Janorschke, 24, was in the escape group during Paris-Roubaix, heading into the cobblestones of the Forest of Arenberg. He promptly punctured and “at 50-.55 km/h on a slightly descending cobblestones” it was virtually impossible to avoid crashing.

    First reports from the scene showed no major problems, but on Sunday evening he was checked out at the Süd Klinikum Nürnberg in Germany.  “There an operation removed a ruptured bursa and unfortunately they also found a splintering in my elbow as well as a fracture in the head of the radius,” he told Cyclingnews, still “kaputt and groggy” in hospital.

    The German was glad to have made the large escape group, as the team had especially wanted to be in it. “In the beginning it was a really big fight, nearly every team wanted to be represented and especially for the teams without a top favourite, it is a chance to be in the front of the race and to show your presence," he said.

    His first major crash of the season was in the Ronde van Drenthe, where he broke his collarbone. Exactly four months before Roubaix, it was fixed with a plate and nine screws. A crash at the Scheldeprijs gave him stitches in the back of the head, but didn't throw him back. “I worked very hard to be at the start of Paris-Roubaix in halfway good form. It was my first WorldTour race and being at the start fulfilled a small personal dream,” he told...

  • Optum-Kelly Benefit Strategies fires in Uruguay

    Tom Zirbel (Optum Pro Cycling p/b Kelly Benefit Strategies) pegged a third-place finish with 25.09 over the twelve mile out-and-back course at the Merco Cycling Classic.
    Article published:
    April 11, 2012, 14:45 BST
    Pat Malach

    Challenging but successful week for US Continental team

    Optum Pro Cycling p/b Kelly Benefit Strategies' trip to South America last week for the UCI 2.2 Vuelta Ciclista del Uruguay paid off with four stage wins and three days in yellow for sprinter Ken Hanson, while time trial specialist Tom Zirbel finished second overall.

    The six-rider Optum squad overcame illness and some missing bikes to be a major player in the 10-day race, which took place March 30 though April 8, eventually coming within 18 seconds of duplicating Scott Zwizanski's 2009 overall win. Reid Mumford, Tom Soloday and Chad Haga joined Hanson, Zwizanski and Zirbel in the race, which featured nine long, relatively flat road stages and one 36km time trial.

    "It's not like it's a Colombian or Costa Rican race, where it's just going straight uphill for 10 days," said team director Eric Wohlberg. "So it was good for our time trialists and sprinters to get a good race underneath their legs with some opportunities for great results."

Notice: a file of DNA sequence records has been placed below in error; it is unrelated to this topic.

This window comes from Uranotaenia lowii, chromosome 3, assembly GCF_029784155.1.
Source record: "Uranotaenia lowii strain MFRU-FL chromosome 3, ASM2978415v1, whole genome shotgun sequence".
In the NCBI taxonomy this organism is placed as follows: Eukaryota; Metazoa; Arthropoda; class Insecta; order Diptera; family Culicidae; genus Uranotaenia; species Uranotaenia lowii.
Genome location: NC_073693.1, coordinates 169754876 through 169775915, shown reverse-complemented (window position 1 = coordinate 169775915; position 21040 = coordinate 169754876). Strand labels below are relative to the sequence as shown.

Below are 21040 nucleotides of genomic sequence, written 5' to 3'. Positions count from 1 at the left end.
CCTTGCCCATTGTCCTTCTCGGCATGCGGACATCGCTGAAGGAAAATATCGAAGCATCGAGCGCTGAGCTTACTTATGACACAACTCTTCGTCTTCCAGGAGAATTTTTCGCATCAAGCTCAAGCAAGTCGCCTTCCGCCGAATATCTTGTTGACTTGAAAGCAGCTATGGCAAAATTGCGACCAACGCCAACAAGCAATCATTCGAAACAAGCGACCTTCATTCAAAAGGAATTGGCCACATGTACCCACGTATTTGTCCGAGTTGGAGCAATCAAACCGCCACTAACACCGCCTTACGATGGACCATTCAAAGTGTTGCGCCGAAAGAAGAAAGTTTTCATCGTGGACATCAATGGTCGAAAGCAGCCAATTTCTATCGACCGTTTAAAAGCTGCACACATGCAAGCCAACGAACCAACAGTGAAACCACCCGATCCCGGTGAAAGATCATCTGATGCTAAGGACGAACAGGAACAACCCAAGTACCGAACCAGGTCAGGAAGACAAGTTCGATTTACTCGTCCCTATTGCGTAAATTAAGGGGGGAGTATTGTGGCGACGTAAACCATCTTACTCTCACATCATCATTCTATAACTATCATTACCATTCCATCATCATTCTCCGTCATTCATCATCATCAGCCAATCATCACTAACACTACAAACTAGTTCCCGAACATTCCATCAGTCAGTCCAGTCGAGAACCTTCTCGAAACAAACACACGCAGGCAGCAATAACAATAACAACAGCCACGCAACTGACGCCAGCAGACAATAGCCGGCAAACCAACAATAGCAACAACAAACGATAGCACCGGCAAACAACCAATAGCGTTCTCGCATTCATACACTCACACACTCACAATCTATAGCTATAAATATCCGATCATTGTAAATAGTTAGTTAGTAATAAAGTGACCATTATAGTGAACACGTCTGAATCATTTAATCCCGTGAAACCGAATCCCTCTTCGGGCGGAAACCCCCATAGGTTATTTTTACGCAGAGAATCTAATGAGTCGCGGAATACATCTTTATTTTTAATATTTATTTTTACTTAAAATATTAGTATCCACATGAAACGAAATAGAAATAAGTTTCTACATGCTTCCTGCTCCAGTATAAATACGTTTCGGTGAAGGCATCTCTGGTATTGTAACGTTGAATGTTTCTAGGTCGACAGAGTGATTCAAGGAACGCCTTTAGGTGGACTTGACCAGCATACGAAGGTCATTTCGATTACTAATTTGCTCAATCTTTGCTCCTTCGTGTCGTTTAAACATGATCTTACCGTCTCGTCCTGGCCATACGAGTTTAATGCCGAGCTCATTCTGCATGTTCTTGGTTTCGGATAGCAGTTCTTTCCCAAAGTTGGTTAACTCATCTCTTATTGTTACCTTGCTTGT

But competing so far from home presented challenges for the team. The first came when the local airlines lost track of the time trial bikes for Zwizanski and Zirbel, then an intestinal virus bit the team – and much of the peloton – late in the week.

    "It wasn't just us that got sick, but we got the short end of the bikes, for sure," Wohlberg said. "But the boys really sucked it up. We were also down to one spare set of wheels, so that was actually the biggest drama. But we quickly established a good rapport with our competitors down there. And we got a lot of great support."

    Hanson started things off for Optum during the sprint finish of the 180km opening stage from Montevideo to Trinidad, scoring the win and enough bonus time to don the race leader's jersey for the next day's road race....

  • Boonen to miss Amstel Gold Race

    Boonen kicked for home solo some 52km out at Paris-Roubaix and held on comfortably
    Article published:
    April 11, 2012, 15:25 BST
    Cycling News

    Man of the moment opts to rest after recent exertions

    Reports in the Belgian media have confirmed that Tom Boonen will not be competing in this weekend's Amstel Gold Race. The Omega Pharma-QuickStep rider has swept all before him on the cobbles in recent weeks, scoring victories at E3 Harelbeke, Gent-Wevelgem, the Tour of Flanders and Paris-Roubaix.

    After his win at Paris-Roubaix on Sunday, Boonen suggested that he might line up at Amstel Gold for what would have been his debut in the prestigious Ardennes Classic. But now it appears that the exertions of the last few weeks, which catapulted him into the history books, have taken their toll.